CXO

The skills that tomorrow's support techs will need to stay employed

What the future holds for support careers


Thanks to advancements in the way computers are built and maintained, I predict that the "corporate PC-repair technician" will soon join "buggy repairman" and "TV repairman" on the endangered species list. Perhaps the biggest reason for a decline in the demand for hardware technicians is, in my opinion, the fact that PCs are built better than they used to be. If it can't be fixed by plug and play, it's usually cheaper to replace a machine than to repair it.

Because of this, there has been a change in requirements for support techs—a field once seen as the traditional entry-level position for starting an IT career. Today's tech support pros don't need soldering and electrical skills as much as they need to be superusers with a certification.

The A+ will be the first to go
A recent TechRepublic poll posed this question: "With the current slump in IT hiring, are certifications as valuable as they were 12 months ago?"

When I read the question, I honestly expected the pro-cert folks to post an overwhelming number of Yes votes. However, the results show members were divided evenly. Personally, I believe that professional certifications are going to be around forever. For the most part, I think certs have helped the IT profession.

I'm equally confident, though, that some certifications are destined to go the way of the 5 1/4" disk drive. Specifically, unless the A+ certification undergoes a drastic transformation, it will provide less and less value for job seekers.

What's the market value for a hardware repair specialist?
For testimony from the IT trenches, read what a TechRepublic member had to say in response to this poll on the value of certifications. (The member's name has not been published at his request.)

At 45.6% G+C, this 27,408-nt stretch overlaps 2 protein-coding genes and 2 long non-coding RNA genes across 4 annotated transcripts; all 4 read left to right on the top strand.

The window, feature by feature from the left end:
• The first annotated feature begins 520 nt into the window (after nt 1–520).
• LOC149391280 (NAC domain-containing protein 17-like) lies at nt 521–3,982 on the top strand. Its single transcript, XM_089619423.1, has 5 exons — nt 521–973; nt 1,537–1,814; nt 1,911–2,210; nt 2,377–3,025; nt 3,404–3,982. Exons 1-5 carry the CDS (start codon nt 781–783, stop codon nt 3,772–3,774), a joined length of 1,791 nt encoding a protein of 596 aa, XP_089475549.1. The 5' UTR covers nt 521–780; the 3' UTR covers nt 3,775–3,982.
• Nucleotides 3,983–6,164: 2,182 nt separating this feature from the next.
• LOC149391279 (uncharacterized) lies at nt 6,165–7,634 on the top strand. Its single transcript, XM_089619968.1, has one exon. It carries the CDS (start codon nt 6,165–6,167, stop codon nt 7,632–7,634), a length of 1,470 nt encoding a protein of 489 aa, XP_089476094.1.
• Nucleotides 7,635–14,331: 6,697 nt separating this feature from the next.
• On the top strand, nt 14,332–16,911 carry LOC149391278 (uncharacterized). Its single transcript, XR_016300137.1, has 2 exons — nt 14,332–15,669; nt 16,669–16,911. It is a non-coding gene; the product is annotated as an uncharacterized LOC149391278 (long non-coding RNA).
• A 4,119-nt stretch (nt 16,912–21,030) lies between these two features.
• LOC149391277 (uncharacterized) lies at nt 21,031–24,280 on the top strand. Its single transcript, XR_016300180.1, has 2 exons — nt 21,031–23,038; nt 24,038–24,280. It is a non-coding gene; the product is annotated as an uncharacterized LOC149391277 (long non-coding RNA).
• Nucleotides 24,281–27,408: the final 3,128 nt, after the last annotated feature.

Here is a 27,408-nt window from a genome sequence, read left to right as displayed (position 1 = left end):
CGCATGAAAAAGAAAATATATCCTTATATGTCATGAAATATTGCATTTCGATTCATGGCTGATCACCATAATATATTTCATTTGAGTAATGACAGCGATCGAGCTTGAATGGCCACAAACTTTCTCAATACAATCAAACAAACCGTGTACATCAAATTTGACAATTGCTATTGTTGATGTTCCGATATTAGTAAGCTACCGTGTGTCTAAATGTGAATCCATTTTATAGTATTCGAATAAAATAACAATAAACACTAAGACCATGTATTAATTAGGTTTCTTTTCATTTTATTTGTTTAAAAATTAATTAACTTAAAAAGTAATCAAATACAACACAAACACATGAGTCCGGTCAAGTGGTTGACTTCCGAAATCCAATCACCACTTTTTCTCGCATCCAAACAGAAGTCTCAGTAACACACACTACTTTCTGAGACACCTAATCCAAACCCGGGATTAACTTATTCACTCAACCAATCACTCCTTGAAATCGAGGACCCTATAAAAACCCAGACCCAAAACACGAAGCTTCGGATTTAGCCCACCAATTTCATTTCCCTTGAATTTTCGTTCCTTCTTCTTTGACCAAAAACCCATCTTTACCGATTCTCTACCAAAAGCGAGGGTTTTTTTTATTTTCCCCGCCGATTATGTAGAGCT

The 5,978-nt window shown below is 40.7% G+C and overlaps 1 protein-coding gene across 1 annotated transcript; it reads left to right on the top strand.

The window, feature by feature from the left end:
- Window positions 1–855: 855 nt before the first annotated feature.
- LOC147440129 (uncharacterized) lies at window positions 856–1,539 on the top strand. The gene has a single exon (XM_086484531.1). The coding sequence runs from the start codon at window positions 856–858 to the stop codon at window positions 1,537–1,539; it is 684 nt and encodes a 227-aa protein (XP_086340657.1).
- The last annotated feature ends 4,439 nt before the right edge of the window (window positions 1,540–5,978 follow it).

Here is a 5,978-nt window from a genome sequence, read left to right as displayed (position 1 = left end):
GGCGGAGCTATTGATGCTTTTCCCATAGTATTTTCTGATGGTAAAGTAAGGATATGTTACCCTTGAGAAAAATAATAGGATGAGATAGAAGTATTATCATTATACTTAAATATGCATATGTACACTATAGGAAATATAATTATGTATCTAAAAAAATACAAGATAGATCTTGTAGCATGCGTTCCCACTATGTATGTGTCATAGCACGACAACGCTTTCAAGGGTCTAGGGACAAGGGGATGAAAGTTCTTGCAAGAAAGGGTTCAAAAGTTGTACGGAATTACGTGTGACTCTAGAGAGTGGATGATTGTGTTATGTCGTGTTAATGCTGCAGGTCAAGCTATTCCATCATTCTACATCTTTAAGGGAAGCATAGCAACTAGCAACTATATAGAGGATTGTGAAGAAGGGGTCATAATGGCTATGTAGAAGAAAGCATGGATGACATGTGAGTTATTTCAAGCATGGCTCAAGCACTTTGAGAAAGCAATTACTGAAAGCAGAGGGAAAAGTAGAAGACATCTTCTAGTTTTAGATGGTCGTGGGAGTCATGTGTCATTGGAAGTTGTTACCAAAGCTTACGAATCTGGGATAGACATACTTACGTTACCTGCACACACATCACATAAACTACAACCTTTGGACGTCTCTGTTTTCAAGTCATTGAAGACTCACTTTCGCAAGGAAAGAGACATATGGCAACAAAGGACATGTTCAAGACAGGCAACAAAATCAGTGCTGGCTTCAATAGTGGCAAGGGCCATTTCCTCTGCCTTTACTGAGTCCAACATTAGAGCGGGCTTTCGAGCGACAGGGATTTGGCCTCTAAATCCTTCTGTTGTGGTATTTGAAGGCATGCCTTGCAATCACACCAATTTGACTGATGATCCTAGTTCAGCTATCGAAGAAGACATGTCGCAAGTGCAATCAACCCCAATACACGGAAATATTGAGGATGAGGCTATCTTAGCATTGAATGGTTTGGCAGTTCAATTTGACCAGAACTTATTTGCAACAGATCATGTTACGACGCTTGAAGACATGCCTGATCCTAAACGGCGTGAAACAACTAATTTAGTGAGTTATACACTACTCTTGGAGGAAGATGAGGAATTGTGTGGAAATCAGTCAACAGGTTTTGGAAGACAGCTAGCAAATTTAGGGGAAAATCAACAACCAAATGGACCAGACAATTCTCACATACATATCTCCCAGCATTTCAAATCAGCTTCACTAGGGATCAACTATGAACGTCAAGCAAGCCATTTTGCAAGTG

"In regard to the tech poll on certifications being worth what they were a year ago…I have found that the certifications are worthless if you are applying for work at a local business such as a mom-and-pop shop or Best Buy, Circuit City, Staples, and such.…If you are applying for a corporate position, they are necessary. [But] some certifications are worthless by themselves, more specifically, A+ [certification]."

According to the TechRepublic member, he has applied at many businesses where the managers would "much rather hire students who tinker with PCs and don't expect $15.00 per hour."

The member wrote, "I am currently A+ certified and studying for my Network+ certification because A+ has proven for me to be a worthless certification. I cannot be hired in a corporation with just my A+. So after my Network+, I will also study for a Security+ certification."

Being A+ certified didn't open up doors at small businesses, either. The member wrote, "If I go to a mom-and-pop PC store and show that I have an A+ cert, I am treated as if I will want too much money. Or 'Big deal, you have an A+; our boys most likely know more than you because they have been toying with computers for at least two years.'"

Where to find the money
The TechRepublic member summed up the job market where he lives this way: "I have found that many of the employees hired at [national computer chain]…are nothing more that TechTV kiddies who get paid $6.50 per hour." I hate to admit it, but I have to agree with the member's assessment.

I also really like the member's plan. If you want to earn real money in corporate technical support, become a specialist in network design, administration, and security, and you'll be in a position to land a position that pays a professional salary.

But if you think you can break into the IT profession with only hardware repair skills, you'd better do it soon. Wait too long, and the only places hiring will be the computer museums and secondhand stores.

Et tu, Techie?
Are hardware techs soon to become cyberdinosaurs? Share your opinion by posting a comment or writing to Jeff.

 

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